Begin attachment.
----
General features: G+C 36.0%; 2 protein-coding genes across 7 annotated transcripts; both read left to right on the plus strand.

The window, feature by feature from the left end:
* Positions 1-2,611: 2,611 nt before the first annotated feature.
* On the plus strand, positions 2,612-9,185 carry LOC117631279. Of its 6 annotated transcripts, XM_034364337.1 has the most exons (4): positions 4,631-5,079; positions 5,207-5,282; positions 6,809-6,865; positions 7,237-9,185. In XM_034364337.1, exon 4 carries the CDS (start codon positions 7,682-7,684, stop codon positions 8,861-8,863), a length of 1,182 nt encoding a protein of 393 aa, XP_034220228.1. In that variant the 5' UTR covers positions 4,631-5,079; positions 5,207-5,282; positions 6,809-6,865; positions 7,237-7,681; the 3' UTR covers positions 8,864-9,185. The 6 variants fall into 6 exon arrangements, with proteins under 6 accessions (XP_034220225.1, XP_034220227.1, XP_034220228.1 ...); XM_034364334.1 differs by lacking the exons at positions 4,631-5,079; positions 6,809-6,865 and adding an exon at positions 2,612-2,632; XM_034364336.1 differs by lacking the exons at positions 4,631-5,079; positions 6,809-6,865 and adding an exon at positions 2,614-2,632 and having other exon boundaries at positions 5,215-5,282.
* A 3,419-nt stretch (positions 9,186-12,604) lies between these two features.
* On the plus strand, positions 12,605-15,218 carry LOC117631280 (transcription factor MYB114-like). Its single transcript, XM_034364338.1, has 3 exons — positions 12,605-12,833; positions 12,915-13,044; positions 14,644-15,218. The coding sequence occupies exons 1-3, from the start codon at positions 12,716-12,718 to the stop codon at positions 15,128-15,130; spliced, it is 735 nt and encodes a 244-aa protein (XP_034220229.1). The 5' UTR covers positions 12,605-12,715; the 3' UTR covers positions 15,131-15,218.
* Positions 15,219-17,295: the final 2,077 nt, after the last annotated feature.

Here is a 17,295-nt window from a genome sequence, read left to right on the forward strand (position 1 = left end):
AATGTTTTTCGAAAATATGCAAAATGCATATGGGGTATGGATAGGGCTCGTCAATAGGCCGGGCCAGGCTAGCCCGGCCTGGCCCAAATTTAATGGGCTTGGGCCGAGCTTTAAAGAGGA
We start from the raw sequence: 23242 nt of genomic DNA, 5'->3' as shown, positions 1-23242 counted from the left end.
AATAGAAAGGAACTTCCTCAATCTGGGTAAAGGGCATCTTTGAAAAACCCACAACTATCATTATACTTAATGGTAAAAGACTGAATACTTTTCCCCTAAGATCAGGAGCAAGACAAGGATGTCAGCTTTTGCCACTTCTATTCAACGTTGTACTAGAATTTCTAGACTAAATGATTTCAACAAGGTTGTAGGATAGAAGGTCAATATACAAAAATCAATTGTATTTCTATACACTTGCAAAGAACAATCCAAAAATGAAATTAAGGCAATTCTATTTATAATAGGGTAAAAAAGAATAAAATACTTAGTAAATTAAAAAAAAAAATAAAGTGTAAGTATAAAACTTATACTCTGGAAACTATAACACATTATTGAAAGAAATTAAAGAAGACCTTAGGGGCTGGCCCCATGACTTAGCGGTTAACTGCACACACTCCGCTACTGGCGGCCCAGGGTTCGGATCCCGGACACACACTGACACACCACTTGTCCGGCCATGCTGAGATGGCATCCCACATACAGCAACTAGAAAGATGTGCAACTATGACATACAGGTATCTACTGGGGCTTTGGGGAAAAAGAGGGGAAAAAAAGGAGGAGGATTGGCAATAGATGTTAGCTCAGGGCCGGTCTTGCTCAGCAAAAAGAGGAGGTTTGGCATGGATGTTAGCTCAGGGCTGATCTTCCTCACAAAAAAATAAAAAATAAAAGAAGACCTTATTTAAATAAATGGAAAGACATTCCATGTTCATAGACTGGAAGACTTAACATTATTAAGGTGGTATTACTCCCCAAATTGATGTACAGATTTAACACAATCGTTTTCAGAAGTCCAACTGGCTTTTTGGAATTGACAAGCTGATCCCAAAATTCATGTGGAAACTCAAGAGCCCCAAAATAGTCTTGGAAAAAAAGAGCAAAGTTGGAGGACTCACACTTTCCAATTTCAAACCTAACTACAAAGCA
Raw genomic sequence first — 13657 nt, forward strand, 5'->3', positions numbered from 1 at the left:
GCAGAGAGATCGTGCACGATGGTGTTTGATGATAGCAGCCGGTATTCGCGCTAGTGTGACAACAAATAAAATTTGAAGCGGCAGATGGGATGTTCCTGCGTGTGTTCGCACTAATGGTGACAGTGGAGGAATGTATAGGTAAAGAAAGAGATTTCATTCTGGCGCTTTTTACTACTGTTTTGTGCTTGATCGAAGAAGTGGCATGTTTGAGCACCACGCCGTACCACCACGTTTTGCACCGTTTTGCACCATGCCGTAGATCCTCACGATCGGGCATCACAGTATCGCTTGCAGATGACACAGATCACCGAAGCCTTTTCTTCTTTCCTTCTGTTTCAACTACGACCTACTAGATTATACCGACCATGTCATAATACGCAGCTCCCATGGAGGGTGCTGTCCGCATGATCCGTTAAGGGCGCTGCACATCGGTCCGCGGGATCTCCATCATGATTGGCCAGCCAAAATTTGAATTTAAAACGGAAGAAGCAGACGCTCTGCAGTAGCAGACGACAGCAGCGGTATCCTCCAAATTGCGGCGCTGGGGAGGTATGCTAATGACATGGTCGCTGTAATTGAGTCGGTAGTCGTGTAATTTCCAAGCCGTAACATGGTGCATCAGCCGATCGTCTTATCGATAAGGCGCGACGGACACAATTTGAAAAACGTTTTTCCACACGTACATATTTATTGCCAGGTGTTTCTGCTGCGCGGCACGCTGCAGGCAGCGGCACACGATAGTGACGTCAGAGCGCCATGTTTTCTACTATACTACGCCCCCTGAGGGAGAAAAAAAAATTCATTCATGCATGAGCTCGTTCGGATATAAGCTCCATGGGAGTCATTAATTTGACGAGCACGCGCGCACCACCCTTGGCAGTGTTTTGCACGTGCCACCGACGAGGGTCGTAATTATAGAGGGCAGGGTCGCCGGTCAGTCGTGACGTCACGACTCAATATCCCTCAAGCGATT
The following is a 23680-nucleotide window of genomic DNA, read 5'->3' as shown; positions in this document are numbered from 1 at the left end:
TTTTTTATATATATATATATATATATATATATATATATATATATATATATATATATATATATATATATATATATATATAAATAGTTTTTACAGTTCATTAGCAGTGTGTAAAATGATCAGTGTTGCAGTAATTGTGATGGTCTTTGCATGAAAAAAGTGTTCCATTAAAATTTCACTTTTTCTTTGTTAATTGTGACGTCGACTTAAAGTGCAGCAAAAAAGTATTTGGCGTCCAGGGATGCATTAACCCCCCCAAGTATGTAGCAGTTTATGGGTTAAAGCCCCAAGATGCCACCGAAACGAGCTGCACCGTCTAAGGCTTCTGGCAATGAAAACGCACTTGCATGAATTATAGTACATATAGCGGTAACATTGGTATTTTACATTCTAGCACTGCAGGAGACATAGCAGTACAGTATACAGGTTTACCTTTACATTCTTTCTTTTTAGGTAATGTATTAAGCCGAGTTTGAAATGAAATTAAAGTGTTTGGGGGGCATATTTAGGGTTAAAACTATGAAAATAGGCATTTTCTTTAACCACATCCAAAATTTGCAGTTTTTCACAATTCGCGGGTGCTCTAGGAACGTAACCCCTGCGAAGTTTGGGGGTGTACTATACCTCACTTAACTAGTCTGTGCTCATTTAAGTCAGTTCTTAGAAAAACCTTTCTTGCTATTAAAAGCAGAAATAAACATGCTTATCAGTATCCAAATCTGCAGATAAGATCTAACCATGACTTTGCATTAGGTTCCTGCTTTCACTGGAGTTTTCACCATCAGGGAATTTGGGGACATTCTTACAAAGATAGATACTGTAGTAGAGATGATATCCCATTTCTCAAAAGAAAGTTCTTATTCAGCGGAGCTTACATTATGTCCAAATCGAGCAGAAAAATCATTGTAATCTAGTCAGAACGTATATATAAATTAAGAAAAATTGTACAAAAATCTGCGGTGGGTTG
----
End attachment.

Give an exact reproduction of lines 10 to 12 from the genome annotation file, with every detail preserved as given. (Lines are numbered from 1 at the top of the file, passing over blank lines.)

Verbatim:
We start from the raw sequence: 23242 nt of genomic DNA, 5'->3' as shown, positions 1-23242 counted from the left end.
AATAGAAAGGAACTTCCTCAATCTGGGTAAAGGGCATCTTTGAAAAACCCACAACTATCATTATACTTAATGGTAAAAGACTGAATACTTTTCCCCTAAGATCAGGAGCAAGACAAGGATGTCAGCTTTTGCCACTTCTATTCAACGTTGTACTAGAATTTCTAGACTAAATGATTTCAACAAGGTTGTAGGATAGAAGGTCAATATACAAAAATCAATTGTATTTCTATACACTTGCAAAGAACAATCCAAAAATGAAATTAAGGCAATTCTATTTATAATAGGGTAAAAAAGAATAAAATACTTAGTAAATTAAAAAAAAAAATAAAGTGTAAGTATAAAACTTATACTCTGGAAACTATAACACATTATTGAAAGAAATTAAAGAAGACCTTAGGGGCTGGCCCCATGACTTAGCGGTTAACTGCACACACTCCGCTACTGGCGGCCCAGGGTTCGGATCCCGGACACACACTGACACACCACTTGTCCGGCCATGCTGAGATGGCATCCCACATACAGCAACTAGAAAGATGTGCAACTATGACATACAGGTATCTACTGGGGCTTTGGGGAAAAAGAGGGGAAAAAAAGGAGGAGGATTGGCAATAGATGTTAGCTCAGGGCCGGTCTTGCTCAGCAAAAAGAGGAGGTTTGGCATGGATGTTAGCTCAGGGCTGATCTTCCTCACAAAAAAATAAAAAATAAAAGAAGACCTTATTTAAATAAATGGAAAGACATTCCATGTTCATAGACTGGAAGACTTAACATTATTAAGGTGGTATTACTCCCCAAATTGATGTACAGATTTAACACAATCGTTTTCAGAAGTCCAACTGGCTTTTTGGAATTGACAAGCTGATCCCAAAATTCATGTGGAAACTCAAGAGCCCCAAAATAGTCTTGGAAAAAAAGAGCAAAGTTGGAGGACTCACACTTTCCAATTTCAAACCTAACTACAAAGCA
Raw genomic sequence first — 13657 nt, forward strand, 5'->3', positions numbered from 1 at the left: